Of 433 index cases recruited, 366 had HHCs that met inclusion criteria. Index cases were mostly (56.6%) men between 15 and 49 years of age (74.8%), predominantly belonging to the lowest 3 socioeconomic levels (63.4%) and 10.1% of them reported having had TB previously. Seventy two percent (72.2%) had BCG scars (Table 1). Their median time to diagnosis was 79 days (IQR: (43–156) and 62.3% had high AFB loads (++ or +++) (data not shown). Amongst 355 index cases tested, 14 (3.9%) had a positive HIV ELISA result and 14 of 289 (4.8%) had multidrug resistant TB.

Table 1. Characteristics of household contacts (HHCs) of pulmonary tuberculosis cases and individuals from their source population (SP).

The median number of persons per household was 5 (IQR 4–6). No significant differences in age and sex were found between HHCs and individuals from the SP (Table 1). Compared to subjects from the SP, a higher percentage of HHCs were vaccinated with BCG and had history of TB disease. Amongst those from the SP, 13.2% recalled having contact with someone with TB and 5.2% reported having lived with such person (data not shown).

Of 2060 contacts enrolled (Figure 1), 1977 had baseline IFNγ results and 502 also had TST. In the SP, 766/771 (99.3%) subjects had IFNγ and TST results in addition to complete sociodemographic data. Amongst the 2060 HHCs followed, after two years, 27 (1.3%) were lost to follow-up, 32 (1.6%) dropped out, 37 (1.8%) developed TB and 34 (1.7%) died from other causes.

Tuberculin Skin Test Reactivity in HHC and Source Population

Since TST is the traditional method to measure mycobacterial infections, it was applied to a sample of HHCs and all individuals from the SP. Using a 10 mm threshold, 65.9% of HHCs were positive, compared to 42.7% subjects from the SP (OR 2.60, 95% CI 2.06–3.28, p<0.0001). Using 5 mm cut-off, 77.3% and 49.1% were TST positive, respectively (OR 3.53 95% CI 2.74–4.54, p<0.0001). Amongst 146 TST negative subjects at baseline who were retested after one year, 65 (44.5%) converted using 10 mm threshold and 43 (29.5%) converted according to the ATS/CDC criterion [32]. Median difference in induration diamaters between the first TST and the subsequent one after 1 year was 6 mm (Wilcoxon sign rank test p<0,001).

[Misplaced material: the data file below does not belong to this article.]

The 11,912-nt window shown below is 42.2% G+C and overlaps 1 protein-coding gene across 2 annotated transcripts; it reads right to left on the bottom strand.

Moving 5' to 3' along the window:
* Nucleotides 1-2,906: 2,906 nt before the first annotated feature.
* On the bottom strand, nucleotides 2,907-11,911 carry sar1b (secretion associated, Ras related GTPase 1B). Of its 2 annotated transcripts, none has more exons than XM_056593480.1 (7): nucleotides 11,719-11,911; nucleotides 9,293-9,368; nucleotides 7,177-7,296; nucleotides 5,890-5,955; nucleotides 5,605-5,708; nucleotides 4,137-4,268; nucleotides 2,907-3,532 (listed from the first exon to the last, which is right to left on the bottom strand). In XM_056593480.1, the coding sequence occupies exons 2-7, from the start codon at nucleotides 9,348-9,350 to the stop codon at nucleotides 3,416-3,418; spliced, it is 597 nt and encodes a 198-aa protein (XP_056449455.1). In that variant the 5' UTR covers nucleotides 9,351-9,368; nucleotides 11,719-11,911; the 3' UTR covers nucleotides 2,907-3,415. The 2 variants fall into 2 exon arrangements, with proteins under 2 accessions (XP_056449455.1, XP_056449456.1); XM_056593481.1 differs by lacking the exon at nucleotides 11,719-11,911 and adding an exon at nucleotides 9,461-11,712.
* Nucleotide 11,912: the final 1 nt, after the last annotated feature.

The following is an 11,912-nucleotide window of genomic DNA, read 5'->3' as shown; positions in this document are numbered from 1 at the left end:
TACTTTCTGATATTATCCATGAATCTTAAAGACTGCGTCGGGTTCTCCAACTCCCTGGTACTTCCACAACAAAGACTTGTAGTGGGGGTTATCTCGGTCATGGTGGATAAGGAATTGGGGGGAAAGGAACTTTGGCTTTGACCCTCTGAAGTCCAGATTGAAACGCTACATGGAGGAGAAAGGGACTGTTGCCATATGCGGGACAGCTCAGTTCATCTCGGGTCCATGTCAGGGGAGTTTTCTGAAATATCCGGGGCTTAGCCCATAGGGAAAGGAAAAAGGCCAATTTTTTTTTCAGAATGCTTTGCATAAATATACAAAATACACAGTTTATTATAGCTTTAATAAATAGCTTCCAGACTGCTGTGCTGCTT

IFNγ Production by HHC and Source Population in Response to Mycobacterial Antigens

In the last decade IFNγ production in response to specific mycobacterial antigens have received much attention as a more reliable and specific biomarker of M. tuberculosis infection [26], [33]. Thus we compared IFNγ production in the two populations in response to specific CFP-10 antigen [34] as well as to non-specific Ag85A [35], latency associated HspX [17] and the mixture of culture filtrate proteins (CFP) as an in vitro equivalent to TST. Geometric means of IFNγ production levels were significantly (p<0.0001) higher in HHCs than in the SP in response to CFP (495.9 versus 154.7 pg/mL), CFP-10 (146.3 versus 44.4 pg/mL), HspX (31.9 versus 12.7 pg/mL), and Ag85A (31.5 versus 11.9 pg/mL) (Figure 2A). With all antigens assayed, the likelihood of having a positive IFNγ response was higher (p<0.001) in HHCs than in the SP subjects. With CFP, there were 88.3% positive HHCs and 72.0% in the SP (OR = 2.93 95% CI 2.4–3.6). In response to CFP-10, 66.3% of HHCs were positive in contrast to 24.5% of the subjects from the SP (OR = 6.07 95% CI 5.02–7.33). IFNγ responses to HspX and Ag85A were 32.0% and 30.2% in HHCs while only 3.9% and 4.2% in the SP (OR = 11.7 95% CI 7.6–18.0 and OR = 9.96 95% CI 6.9–14.4), respectively (Figure 2B). As described above, a modification of the IFNγ level categorization proposed by Andersen et al [11] was used to further analyse the magnitude of IFNγ responses and the most striking difference between the two populations was found in CFP-10 responses, while 49.2% of HHCs presented medium to high levels of IFNγ production, only 12.6% of SP subjects exhibited those two levels (trend χ2; p<0.0001) (Figure 2C).

Figure 2. IFNγ production by HHCs and SP.